Inclusionary Housing: A Good Solution to Create Affordable Housing

Date Published: 
Thu, 08/31/2006

Vinit Mukhija, Lara Regus and Sara Slovin. UCLA School of Public Affairs. August 31, 2006.

This research explores the effect of inclusionary housing requirements on the market.  The Researchers evaluated the performance of the seventeen inclusionary housing cities in meeting their regional housing needs as assessed by the Southern California Association of Governments (SCAG).

Almost all cities have issued building permits in excess of their assessed need. There are three exceptions: one city with a demanding inclusionary program, the second with a less demanding program, and the third with a voluntary program. It is not clear, however, that their inability to meet the Regional Housing Needs Assessments (RHNA) is due to the inclusionary housing requirement.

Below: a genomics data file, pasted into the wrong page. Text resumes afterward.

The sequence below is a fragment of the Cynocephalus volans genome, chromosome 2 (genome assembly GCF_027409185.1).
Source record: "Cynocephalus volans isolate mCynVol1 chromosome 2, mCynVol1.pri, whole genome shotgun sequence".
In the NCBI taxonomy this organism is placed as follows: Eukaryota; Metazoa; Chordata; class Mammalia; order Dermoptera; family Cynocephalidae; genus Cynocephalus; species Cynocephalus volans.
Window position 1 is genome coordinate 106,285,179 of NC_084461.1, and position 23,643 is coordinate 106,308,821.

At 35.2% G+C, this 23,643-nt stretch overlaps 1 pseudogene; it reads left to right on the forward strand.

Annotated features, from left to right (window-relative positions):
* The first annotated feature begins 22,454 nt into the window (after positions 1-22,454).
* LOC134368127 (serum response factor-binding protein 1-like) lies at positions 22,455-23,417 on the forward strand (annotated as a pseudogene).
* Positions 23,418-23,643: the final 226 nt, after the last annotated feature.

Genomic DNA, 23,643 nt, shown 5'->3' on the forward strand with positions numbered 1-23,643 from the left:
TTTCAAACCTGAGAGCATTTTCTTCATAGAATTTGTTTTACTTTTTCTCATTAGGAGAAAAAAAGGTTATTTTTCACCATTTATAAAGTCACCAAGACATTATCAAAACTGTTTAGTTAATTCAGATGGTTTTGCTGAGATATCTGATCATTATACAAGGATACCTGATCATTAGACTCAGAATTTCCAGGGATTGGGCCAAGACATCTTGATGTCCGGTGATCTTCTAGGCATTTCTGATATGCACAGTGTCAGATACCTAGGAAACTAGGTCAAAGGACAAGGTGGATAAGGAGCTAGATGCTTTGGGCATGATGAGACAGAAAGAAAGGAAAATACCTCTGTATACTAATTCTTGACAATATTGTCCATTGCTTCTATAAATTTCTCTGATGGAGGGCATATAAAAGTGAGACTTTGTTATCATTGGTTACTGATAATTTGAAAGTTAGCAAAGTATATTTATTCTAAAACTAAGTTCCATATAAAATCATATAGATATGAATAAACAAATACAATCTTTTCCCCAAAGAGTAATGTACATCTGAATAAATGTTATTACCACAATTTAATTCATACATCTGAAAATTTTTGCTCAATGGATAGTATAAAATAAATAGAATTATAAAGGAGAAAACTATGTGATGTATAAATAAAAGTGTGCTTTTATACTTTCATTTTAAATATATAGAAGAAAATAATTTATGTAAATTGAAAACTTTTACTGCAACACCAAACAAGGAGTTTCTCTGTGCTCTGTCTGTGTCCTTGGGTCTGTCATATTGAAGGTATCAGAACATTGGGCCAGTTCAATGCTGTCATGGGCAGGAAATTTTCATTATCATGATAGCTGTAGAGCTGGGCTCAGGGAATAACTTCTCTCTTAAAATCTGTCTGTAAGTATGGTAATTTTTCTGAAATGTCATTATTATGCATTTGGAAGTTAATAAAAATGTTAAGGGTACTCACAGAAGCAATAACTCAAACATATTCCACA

Thier evaluations suggest that most of the criticisms against inclusionary housing and the concerns about its negative effects are exaggerated and unsubstantiated. There is some evidence, and economic logic, to suggest that punitive and excessively demanding inclusionary housing programs should be avoided. At the other extreme, weak requirements, including voluntary programs, are likely to be ineffective. Carefully crafted inclusionary housing programs, however, can be key contributors to the supply of affordable housing, and merit support in Los Angeles.